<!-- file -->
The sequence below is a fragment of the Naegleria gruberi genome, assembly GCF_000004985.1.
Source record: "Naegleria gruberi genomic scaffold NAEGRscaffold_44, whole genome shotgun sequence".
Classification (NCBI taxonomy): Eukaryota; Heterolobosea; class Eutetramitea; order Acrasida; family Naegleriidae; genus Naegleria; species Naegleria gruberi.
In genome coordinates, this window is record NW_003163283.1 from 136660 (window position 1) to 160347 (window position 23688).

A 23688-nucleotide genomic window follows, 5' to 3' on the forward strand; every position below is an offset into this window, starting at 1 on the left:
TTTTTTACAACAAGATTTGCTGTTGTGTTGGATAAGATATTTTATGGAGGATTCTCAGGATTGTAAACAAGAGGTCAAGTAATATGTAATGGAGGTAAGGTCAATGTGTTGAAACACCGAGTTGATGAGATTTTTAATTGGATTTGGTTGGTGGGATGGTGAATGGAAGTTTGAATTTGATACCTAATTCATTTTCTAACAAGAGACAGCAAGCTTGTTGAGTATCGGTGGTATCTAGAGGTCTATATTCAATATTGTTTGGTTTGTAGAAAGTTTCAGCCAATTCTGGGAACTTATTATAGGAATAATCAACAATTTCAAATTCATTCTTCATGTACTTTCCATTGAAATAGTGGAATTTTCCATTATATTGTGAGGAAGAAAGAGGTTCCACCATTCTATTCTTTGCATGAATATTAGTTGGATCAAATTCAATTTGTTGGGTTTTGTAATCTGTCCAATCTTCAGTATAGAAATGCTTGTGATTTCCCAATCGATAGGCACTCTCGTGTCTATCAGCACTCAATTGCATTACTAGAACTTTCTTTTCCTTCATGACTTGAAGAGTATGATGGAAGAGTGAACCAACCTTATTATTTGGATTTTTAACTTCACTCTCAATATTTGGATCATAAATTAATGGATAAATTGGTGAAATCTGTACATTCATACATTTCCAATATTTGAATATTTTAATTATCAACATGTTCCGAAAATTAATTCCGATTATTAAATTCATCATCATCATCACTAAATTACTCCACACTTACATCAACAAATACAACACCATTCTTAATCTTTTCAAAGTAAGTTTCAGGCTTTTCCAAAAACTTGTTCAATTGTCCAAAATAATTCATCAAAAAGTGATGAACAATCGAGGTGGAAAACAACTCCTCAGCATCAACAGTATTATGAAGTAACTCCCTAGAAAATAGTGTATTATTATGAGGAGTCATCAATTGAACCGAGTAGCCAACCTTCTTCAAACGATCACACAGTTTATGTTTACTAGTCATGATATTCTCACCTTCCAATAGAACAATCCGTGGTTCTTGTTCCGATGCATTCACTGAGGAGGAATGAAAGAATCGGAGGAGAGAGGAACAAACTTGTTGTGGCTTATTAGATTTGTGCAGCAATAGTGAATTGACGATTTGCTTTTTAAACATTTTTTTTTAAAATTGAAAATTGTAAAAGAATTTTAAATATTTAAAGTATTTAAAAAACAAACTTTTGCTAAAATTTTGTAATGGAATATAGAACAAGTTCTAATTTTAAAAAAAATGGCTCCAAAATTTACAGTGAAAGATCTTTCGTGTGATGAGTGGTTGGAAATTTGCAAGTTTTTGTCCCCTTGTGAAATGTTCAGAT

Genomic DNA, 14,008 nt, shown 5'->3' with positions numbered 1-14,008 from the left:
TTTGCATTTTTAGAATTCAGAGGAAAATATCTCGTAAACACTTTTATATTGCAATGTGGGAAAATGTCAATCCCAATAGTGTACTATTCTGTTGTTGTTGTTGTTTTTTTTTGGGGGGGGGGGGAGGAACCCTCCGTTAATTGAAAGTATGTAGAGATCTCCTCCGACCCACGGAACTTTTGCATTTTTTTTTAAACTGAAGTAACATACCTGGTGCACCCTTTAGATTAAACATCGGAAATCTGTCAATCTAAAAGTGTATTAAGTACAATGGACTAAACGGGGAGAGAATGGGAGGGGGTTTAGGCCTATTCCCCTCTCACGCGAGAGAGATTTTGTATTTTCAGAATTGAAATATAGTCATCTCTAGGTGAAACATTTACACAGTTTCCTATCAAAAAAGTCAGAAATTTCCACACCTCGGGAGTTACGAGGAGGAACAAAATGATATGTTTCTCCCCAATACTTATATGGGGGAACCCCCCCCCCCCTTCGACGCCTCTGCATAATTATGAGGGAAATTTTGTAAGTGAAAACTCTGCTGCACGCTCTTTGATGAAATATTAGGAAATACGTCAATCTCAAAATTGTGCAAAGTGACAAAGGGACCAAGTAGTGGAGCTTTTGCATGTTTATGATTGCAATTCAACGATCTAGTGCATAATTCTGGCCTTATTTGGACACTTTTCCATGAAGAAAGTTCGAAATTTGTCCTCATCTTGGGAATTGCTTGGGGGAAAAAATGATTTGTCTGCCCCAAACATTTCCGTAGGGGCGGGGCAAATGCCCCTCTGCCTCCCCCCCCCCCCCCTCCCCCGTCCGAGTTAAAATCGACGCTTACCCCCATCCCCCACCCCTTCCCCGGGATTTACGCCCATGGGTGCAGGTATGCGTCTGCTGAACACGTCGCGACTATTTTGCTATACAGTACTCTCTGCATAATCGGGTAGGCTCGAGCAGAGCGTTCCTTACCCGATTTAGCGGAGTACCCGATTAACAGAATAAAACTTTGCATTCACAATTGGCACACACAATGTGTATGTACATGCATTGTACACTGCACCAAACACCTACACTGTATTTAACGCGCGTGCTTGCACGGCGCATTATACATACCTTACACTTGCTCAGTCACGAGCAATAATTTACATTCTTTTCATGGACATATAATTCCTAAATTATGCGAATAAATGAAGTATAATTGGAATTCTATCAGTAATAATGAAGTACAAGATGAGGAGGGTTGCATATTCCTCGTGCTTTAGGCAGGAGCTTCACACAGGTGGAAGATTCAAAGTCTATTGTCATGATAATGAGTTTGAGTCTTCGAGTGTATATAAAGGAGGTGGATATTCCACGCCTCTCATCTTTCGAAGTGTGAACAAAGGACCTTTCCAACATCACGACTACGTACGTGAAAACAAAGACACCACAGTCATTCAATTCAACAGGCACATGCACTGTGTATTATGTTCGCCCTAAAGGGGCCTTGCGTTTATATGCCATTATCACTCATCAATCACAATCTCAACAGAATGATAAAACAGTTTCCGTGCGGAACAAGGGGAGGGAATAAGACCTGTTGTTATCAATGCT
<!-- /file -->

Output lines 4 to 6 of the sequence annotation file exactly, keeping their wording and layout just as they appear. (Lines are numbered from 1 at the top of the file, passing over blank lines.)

In genome coordinates, this window is record NW_003163283.1 from 136660 (window position 1) to 160347 (window position 23688).

A 23688-nucleotide genomic window follows, 5' to 3' on the forward strand; every position below is an offset into this window, starting at 1 on the left:
TTTTTTACAACAAGATTTGCTGTTGTGTTGGATAAGATATTTTATGGAGGATTCTCAGGATTGTAAACAAGAGGTCAAGTAATATGTAATGGAGGTAAGGTCAATGTGTTGAAACACCGAGTTGATGAGATTTTTAATTGGATTTGGTTGGTGGGATGGTGAATGGAAGTTTGAATTTGATACCTAATTCATTTTCTAACAAGAGACAGCAAGCTTGTTGAGTATCGGTGGTATCTAGAGGTCTATATTCAATATTGTTTGGTTTGTAGAAAGTTTCAGCCAATTCTGGGAACTTATTATAGGAATAATCAACAATTTCAAATTCATTCTTCATGTACTTTCCATTGAAATAGTGGAATTTTCCATTATATTGTGAGGAAGAAAGAGGTTCCACCATTCTATTCTTTGCATGAATATTAGTTGGATCAAATTCAATTTGTTGGGTTTTGTAATCTGTCCAATCTTCAGTATAGAAATGCTTGTGATTTCCCAATCGATAGGCACTCTCGTGTCTATCAGCACTCAATTGCATTACTAGAACTTTCTTTTCCTTCATGACTTGAAGAGTATGATGGAAGAGTGAACCAACCTTATTATTTGGATTTTTAACTTCACTCTCAATATTTGGATCATAAATTAATGGATAAATTGGTGAAATCTGTACATTCATACATTTCCAATATTTGAATATTTTAATTATCAACATGTTCCGAAAATTAATTCCGATTATTAAATTCATCATCATCATCACTAAATTACTCCACACTTACATCAACAAATACAACACCATTCTTAATCTTTTCAAAGTAAGTTTCAGGCTTTTCCAAAAACTTGTTCAATTGTCCAAAATAATTCATCAAAAAGTGATGAACAATCGAGGTGGAAAACAACTCCTCAGCATCAACAGTATTATGAAGTAACTCCCTAGAAAATAGTGTATTATTATGAGGAGTCATCAATTGAACCGAGTAGCCAACCTTCTTCAAACGATCACACAGTTTATGTTTACTAGTCATGATATTCTCACCTTCCAATAGAACAATCCGTGGTTCTTGTTCCGATGCATTCACTGAGGAGGAATGAAAGAATCGGAGGAGAGAGGAACAAACTTGTTGTGGCTTATTAGATTTGTGCAGCAATAGTGAATTGACGATTTGCTTTTTAAACATTTTTTTTTAAAATTGAAAATTGTAAAAGAATTTTAAATATTTAAAGTATTTAAAAAACAAACTTTTGCTAAAATTTTGTAATGGAATATAGAACAAGTTCTAATTTTAAAAAAAATGGCTCCAAAATTTACAGTGAAAGATCTTTCGTGTGATGAGTGGTTGGAAATTTGCAAGTTTTTGTCCCCTTGTGAAATGTTCAGAT